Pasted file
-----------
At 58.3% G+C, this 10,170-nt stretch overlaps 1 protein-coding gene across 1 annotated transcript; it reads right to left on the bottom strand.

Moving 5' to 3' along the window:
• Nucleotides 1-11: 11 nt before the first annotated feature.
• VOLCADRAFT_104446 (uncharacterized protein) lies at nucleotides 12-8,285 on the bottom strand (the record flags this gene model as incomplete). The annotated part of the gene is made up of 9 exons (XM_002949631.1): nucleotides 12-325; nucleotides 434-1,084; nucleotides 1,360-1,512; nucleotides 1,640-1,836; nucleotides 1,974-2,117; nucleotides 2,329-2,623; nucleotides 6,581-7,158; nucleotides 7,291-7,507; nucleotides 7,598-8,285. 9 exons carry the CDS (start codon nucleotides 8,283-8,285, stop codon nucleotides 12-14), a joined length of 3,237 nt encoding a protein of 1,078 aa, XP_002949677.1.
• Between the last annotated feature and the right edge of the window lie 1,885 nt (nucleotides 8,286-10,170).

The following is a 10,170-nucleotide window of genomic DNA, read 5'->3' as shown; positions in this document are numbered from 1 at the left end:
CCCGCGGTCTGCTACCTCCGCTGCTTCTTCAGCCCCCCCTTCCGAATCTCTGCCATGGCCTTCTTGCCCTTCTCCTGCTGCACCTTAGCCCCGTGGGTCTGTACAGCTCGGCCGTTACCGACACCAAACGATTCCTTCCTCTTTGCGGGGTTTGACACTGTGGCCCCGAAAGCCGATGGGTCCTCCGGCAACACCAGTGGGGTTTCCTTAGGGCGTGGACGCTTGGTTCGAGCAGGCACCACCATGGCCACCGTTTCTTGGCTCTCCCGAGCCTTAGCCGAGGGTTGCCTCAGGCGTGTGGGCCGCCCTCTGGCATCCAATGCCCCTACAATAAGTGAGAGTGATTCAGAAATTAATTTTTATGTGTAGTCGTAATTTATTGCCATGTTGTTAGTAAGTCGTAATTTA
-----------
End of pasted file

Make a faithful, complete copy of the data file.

At 58.3% G+C, this 10,170-nt stretch overlaps 1 protein-coding gene across 1 annotated transcript; it reads right to left on the bottom strand.

Moving 5' to 3' along the window:
• Nucleotides 1-11: 11 nt before the first annotated feature.
• VOLCADRAFT_104446 (uncharacterized protein) lies at nucleotides 12-8,285 on the bottom strand (the record flags this gene model as incomplete). The annotated part of the gene is made up of 9 exons (XM_002949631.1): nucleotides 12-325; nucleotides 434-1,084; nucleotides 1,360-1,512; nucleotides 1,640-1,836; nucleotides 1,974-2,117; nucleotides 2,329-2,623; nucleotides 6,581-7,158; nucleotides 7,291-7,507; nucleotides 7,598-8,285. 9 exons carry the CDS (start codon nucleotides 8,283-8,285, stop codon nucleotides 12-14), a joined length of 3,237 nt encoding a protein of 1,078 aa, XP_002949677.1.
• Between the last annotated feature and the right edge of the window lie 1,885 nt (nucleotides 8,286-10,170).

The following is a 10,170-nucleotide window of genomic DNA, read 5'->3' as shown; positions in this document are numbered from 1 at the left end:
CCCGCGGTCTGCTACCTCCGCTGCTTCTTCAGCCCCCCCTTCCGAATCTCTGCCATGGCCTTCTTGCCCTTCTCCTGCTGCACCTTAGCCCCGTGGGTCTGTACAGCTCGGCCGTTACCGACACCAAACGATTCCTTCCTCTTTGCGGGGTTTGACACTGTGGCCCCGAAAGCCGATGGGTCCTCCGGCAACACCAGTGGGGTTTCCTTAGGGCGTGGACGCTTGGTTCGAGCAGGCACCACCATGGCCACCGTTTCTTGGCTCTCCCGAGCCTTAGCCGAGGGTTGCCTCAGGCGTGTGGGCCGCCCTCTGGCATCCAATGCCCCTACAATAAGTGAGAGTGATTCAGAAATTAATTTTTATGTGTAGTCGTAATTTATTGCCATGTTGTTAGTAAGTCGTAATTTA